Connection Pooling

ismail talhaoui
3 min readMar 18


Connecting to a database, whether using an ORM (Object Relational Mapping) or JDBC directly, is often one of the most resource-intensive operations for applications because it requires significant amounts of time and memory.

The connection between an application and a database involves several steps between opening and closing. Therefore, opening and closing the connection after every operation can cause many problems.

To address this issue, we use connection pooling or the Data Access pattern, which allows us to reuse the same connection for multiple operations

We don’t need to reinvent the wheel every time we want to use this pattern, as there are many solutions available in the market depending on the programming language and database we use.

Most used solutions on the market are:



Apache Commons DBCP2



by default Spring Boot 1 uses the Tomcat JDBC connection pool, and in Spring Boot 2 and 3, HikariCP is used by default. If HikariCP is excluded, Spring Boot will use Tomcat, and if Tomcat is excluded, Spring Boot will use Apache Commons DBCP2.

This article will focus on a detailed discussion of HikariCP, while future articles will cover the other connection pooling solutions.

Life cycle of connection Pooling Using HikariCP:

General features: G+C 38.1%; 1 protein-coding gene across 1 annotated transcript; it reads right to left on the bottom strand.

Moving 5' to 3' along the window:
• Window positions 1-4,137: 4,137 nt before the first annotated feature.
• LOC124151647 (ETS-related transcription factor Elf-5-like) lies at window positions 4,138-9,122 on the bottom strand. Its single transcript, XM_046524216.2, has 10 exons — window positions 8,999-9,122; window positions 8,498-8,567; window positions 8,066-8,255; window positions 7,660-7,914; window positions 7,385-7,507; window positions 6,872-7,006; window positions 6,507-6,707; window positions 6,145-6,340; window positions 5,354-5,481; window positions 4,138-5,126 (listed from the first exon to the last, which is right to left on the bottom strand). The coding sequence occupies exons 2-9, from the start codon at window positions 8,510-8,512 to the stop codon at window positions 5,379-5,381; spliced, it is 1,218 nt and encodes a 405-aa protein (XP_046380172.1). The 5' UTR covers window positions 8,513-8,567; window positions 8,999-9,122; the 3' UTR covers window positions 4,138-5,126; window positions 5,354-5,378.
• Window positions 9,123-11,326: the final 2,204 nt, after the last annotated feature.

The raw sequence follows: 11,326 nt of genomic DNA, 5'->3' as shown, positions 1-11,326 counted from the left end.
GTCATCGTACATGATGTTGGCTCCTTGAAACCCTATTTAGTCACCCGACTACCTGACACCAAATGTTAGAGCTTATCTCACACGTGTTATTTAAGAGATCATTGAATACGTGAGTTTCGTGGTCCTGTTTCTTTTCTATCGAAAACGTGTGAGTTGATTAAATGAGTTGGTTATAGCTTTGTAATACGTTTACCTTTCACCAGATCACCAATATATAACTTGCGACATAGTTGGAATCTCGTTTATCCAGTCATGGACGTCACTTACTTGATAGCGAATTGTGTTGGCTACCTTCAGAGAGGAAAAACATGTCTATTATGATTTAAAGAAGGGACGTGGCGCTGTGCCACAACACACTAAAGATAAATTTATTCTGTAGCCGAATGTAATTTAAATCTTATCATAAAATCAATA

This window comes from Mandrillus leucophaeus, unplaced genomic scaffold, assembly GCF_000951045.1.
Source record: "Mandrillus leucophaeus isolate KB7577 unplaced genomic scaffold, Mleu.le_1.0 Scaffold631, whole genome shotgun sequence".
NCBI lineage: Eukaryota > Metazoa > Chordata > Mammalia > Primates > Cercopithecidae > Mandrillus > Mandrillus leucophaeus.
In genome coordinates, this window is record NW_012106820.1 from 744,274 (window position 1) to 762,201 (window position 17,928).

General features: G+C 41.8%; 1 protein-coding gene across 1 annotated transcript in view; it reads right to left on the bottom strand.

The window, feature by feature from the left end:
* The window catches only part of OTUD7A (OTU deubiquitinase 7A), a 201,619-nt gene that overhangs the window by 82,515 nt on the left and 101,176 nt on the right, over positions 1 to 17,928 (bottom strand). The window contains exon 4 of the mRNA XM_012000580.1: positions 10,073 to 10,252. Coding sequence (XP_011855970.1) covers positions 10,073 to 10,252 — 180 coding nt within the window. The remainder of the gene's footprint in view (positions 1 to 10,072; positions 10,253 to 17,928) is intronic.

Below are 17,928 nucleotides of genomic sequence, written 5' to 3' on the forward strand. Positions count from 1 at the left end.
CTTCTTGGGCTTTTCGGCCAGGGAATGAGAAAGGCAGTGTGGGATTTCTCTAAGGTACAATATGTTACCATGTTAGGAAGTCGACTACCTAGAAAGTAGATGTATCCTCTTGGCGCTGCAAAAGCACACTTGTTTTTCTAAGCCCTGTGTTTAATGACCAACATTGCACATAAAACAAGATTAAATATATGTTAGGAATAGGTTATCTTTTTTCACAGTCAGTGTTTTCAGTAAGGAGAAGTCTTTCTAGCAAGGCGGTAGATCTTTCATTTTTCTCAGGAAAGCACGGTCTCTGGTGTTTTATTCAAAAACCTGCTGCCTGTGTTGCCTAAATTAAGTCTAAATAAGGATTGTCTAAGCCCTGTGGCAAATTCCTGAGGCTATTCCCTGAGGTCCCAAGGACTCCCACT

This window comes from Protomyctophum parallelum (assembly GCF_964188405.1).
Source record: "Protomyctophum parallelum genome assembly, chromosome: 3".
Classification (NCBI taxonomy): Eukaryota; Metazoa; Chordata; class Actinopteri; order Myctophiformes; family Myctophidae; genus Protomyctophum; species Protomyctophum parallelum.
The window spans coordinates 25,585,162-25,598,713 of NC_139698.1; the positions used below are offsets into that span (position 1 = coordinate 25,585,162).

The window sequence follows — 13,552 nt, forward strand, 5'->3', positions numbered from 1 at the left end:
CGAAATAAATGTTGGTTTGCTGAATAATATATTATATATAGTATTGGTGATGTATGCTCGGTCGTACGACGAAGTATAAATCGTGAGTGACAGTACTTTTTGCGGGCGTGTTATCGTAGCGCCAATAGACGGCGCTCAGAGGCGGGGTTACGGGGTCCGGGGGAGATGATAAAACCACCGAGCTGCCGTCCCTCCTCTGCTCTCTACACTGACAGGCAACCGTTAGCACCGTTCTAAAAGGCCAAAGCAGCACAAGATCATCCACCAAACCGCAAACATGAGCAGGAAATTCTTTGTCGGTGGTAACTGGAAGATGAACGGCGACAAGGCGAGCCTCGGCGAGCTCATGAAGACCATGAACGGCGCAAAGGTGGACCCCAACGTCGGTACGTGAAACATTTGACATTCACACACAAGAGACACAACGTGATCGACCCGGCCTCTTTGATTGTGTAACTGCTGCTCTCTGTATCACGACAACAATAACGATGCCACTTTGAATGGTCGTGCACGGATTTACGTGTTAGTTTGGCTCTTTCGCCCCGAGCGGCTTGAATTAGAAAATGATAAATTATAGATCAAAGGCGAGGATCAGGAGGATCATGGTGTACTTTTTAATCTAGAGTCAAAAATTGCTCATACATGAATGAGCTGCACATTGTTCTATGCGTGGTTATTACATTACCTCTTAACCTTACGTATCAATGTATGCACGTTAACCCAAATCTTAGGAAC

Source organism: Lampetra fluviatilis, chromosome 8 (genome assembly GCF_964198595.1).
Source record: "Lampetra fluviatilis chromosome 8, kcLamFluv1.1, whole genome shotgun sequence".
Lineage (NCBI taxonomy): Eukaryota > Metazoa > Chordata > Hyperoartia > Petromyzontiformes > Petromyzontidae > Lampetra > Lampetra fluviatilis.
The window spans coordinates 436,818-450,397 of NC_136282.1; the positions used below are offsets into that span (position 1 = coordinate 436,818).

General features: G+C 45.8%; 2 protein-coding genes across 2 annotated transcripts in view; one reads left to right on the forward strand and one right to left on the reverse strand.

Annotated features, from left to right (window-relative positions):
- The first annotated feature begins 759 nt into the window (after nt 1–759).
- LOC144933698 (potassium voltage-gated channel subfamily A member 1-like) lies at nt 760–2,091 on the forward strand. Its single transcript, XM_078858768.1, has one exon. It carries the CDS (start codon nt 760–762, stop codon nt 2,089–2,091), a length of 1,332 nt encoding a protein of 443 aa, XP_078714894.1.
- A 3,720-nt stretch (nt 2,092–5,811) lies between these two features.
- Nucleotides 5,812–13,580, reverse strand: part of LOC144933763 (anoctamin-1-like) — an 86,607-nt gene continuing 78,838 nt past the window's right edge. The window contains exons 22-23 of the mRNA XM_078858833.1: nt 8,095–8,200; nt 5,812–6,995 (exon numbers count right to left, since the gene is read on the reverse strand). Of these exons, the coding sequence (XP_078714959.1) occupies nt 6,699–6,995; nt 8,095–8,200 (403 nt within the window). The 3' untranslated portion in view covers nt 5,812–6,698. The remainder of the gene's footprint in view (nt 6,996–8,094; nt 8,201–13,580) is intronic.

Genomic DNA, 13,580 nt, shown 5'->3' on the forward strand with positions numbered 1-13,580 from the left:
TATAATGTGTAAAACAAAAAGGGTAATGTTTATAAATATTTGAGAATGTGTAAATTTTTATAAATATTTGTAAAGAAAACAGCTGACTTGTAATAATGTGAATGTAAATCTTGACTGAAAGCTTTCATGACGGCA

Connection Pooling Life cycle

Advantages of HikariCP

As we see Spring Boot 2 and 3 Uses HikariCP by Default because of many reasons:

I- it is very Fast because of the uses:

1. Bytecode level engineering (include Assembly level native)

2. Micro-optimization

3. Intelligent use of collections framework: ArrayList<statement> was replaced with custom class FastList that eliminates range checking and performs removed scan from head to tail

II- it has many Properties:

1. autocommit

2. connectionTimout: number of milliseconds that the client will Wait for a connection pool (default: 30s)

3. idleTimout: maximum amount of time that a connection is allowed to set idle in the pool this property apply only when minimumIdle is Defined to be less than the maximumPoolSize default value: 10 mins (600000 ms)

4. keepalivetime: how frequently Hikaricp will attempt to keep a connection alive in order to prevent it from being timeout by the database or network this value must be less than maxLifeTime default 0 (Disabled) min value: 30 seconds

5. maxlifetime: maximum lifetime of a connection in the pool it’s recommended setting this value and it should be several seconds shorter than any database. Default value: 30 min 0 mean no maxlifetime

6. connectionTestQuery: Query used to see if the connection still open

7. connectionInitSQL

8. validationTimeout

9. minimumIdle: minimum number of idle connections that hikaricp tries to maintain in the pool, it’s recommended not setting this value default some as maximumpoolSize

10. maximumPoolSize: the maximum size that the pool is allowed to reach including both idle and in use connections, default value 10 and the best value is determined by the execution environment.

11. PoolName

12. allowPoolSuspension

13. readOnly

14. transactionIsolation

15. leakDetectionThreshold

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Thanks to All team Who contributed to this work